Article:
ground, it can not only protect Itself Hi
all hazards, but it absorbs all the life of
the rye, and soon turns it yellow. In
the fall the lupine .ieds its old leaves
and new ones begin to sprout, while
the old ones form a rich paste like muck,
and cover the ground. At the end of
five years the lupine dies having fulfilled
its mission. The ground must now be
sown with grass and harrowed over,
for no plowing is needed. lp comes a
rich crop, and the once barren plains
glow with verdure. Such is the his
tory of Golden Gate Park, the greatest
pride of San Francisco; and such too
will be the history of the lands along
the Columbia from Hood river to Fort
Colvllle if our people only take bold of
the matter with a determination to go
in and win.
The subject of this biograph ical "kotrh, one of
Oregon's eurly plonetra, di'servoa mow extended
notice than Die limited space of the WxaT Siiokk
can accord. Mr. Adams, who is a brother of Dr.
W, L Allans, whose biography we have already
published, wm lwm in Huron county, Ohio, July
M, 1694 removed to daleshurg, Itllnoii, in 18,17,
ami received tun education in Knox College, ft
mom for iU thorough disciplinarians at teachers.
After finishing his education, he dewted hit time
to teaching. Ilia wonderful faculty of imparting
instruction, tonrie him no popular ui a teacher that
his services arete always in demand, He removed
to Oregon in jjUO, and assisted his brother, Dr.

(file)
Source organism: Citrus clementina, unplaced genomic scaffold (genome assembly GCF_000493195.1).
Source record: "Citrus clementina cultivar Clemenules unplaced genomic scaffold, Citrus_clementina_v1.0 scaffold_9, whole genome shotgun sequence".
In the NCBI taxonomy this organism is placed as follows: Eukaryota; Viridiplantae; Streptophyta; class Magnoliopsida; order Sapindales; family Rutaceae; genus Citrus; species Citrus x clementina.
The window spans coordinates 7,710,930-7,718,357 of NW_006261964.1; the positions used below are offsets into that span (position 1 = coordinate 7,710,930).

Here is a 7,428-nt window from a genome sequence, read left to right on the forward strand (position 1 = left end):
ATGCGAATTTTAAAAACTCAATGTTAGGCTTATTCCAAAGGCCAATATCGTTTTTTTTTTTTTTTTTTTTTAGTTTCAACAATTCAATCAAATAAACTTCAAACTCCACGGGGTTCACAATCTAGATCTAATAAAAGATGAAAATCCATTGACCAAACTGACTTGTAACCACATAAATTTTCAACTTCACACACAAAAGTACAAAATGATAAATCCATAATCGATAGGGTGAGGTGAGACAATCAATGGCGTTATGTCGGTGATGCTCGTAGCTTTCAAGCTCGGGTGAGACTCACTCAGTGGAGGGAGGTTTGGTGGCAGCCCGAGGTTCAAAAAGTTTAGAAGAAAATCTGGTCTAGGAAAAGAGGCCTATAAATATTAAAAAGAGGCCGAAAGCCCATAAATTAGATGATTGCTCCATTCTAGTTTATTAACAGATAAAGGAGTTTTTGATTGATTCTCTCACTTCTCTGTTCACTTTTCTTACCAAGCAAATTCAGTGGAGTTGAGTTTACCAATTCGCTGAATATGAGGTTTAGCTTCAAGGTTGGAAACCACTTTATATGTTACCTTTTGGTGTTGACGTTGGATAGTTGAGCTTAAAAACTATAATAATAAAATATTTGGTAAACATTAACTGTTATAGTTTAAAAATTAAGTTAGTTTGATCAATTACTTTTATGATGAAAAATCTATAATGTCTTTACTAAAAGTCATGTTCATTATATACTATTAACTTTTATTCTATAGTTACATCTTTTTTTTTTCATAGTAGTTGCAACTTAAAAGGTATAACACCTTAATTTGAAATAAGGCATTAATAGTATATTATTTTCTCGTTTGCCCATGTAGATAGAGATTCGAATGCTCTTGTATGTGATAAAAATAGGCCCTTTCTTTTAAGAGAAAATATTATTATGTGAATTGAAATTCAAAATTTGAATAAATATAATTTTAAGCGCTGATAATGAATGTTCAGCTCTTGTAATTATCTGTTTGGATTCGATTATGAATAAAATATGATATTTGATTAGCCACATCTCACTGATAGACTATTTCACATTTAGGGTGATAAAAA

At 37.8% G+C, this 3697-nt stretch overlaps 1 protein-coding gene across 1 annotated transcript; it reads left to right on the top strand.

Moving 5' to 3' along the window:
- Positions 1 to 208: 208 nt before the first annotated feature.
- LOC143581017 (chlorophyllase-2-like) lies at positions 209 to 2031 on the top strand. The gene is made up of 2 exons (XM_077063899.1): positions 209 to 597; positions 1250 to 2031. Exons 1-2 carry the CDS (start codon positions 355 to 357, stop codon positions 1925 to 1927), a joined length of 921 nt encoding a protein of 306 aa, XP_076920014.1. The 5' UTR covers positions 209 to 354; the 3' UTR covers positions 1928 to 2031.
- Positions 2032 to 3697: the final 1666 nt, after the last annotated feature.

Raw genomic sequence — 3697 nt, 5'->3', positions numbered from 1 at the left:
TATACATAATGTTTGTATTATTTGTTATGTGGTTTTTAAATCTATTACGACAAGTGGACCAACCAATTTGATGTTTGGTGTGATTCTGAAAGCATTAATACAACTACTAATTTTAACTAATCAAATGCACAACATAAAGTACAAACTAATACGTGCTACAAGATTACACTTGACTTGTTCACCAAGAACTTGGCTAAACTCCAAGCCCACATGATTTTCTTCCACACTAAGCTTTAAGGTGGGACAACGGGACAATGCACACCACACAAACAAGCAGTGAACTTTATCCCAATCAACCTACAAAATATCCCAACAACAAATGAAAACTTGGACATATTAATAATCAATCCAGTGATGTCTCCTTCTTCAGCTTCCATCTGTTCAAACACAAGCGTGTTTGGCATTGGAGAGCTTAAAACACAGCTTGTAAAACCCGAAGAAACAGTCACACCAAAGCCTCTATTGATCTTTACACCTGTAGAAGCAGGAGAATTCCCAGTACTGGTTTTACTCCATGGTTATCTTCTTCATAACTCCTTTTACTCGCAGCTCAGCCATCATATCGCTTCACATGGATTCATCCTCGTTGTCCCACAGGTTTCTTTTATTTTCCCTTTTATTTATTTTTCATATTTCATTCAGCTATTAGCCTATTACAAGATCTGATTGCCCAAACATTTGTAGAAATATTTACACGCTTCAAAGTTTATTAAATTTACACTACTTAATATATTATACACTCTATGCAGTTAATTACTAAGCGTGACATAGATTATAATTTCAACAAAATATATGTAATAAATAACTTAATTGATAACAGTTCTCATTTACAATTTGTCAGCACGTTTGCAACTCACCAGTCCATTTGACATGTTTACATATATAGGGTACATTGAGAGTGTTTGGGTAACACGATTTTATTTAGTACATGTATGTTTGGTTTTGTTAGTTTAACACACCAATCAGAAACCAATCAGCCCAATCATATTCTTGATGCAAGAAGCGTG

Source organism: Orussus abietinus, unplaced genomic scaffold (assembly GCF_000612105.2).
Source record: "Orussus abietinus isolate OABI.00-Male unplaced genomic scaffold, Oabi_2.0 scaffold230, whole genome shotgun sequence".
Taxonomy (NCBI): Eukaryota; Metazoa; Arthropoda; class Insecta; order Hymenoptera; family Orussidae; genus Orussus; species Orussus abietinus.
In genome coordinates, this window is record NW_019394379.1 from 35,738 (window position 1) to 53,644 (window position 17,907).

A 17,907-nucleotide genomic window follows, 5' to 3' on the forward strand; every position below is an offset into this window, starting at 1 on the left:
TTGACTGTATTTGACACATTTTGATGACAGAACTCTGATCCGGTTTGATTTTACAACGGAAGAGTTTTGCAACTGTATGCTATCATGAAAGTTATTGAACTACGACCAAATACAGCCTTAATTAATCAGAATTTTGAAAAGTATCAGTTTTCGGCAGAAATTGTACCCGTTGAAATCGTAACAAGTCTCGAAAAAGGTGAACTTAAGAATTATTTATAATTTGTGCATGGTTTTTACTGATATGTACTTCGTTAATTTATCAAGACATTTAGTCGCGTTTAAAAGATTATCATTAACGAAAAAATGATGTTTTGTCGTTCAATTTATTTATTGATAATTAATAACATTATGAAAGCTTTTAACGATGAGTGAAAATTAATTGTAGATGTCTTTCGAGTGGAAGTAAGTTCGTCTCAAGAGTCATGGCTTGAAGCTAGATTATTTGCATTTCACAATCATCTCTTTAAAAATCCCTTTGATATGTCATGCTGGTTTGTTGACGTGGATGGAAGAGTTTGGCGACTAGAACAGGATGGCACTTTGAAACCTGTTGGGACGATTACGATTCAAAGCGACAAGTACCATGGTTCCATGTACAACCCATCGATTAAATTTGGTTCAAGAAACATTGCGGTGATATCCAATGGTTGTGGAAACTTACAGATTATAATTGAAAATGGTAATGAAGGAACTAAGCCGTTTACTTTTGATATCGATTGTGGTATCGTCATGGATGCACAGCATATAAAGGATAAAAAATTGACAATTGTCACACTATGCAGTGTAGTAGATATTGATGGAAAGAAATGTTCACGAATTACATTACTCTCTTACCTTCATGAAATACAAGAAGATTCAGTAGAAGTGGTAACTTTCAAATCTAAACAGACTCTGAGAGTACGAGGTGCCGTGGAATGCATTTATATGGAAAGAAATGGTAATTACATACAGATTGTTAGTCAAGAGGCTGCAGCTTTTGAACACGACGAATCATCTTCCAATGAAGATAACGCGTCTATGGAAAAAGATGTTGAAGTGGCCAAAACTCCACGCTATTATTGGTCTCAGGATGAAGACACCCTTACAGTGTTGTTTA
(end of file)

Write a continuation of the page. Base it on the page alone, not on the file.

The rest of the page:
W. I, Adams, in the conduit of a school in a log
hut in Yamhill county, which, 111 the language of
Wendell Phillips, "turned out Governor and
great men." Of the (moils in this school, one,
John It M' llt idu, was sent to Congress from Ore
gon, was afterwards Cl.iuf Justice of Idaho, mid is
now one of the ablest attorneys in Utah. Another,
L, I. ltowlaiid, became I'resident of a College, and
is at present the very popular Superintendent of
Public Instruction for Oregon. Another, James
S In-lti 11, Itecame the editor of a medical journal,
and is now a succosifuliy practicing physician in
Salem. Thomas It Mcltride, a young lawyer of
tine promise, who is now practicing law with his
brother, the Hon. J. K. Mcltride, in Salt Lake
City, was alto educated in this sniuky log but in
Yamhill-noUmnus for "great men." Another of
the Adams pupils who Ss trained in this school,
Oeorgo L. Woods, bsSSSM the Governor of Ore
gon, and the writer of this article was informed
by Oovernors, Senators, and other leading men in
New Knghnd, that Woods was considered " one of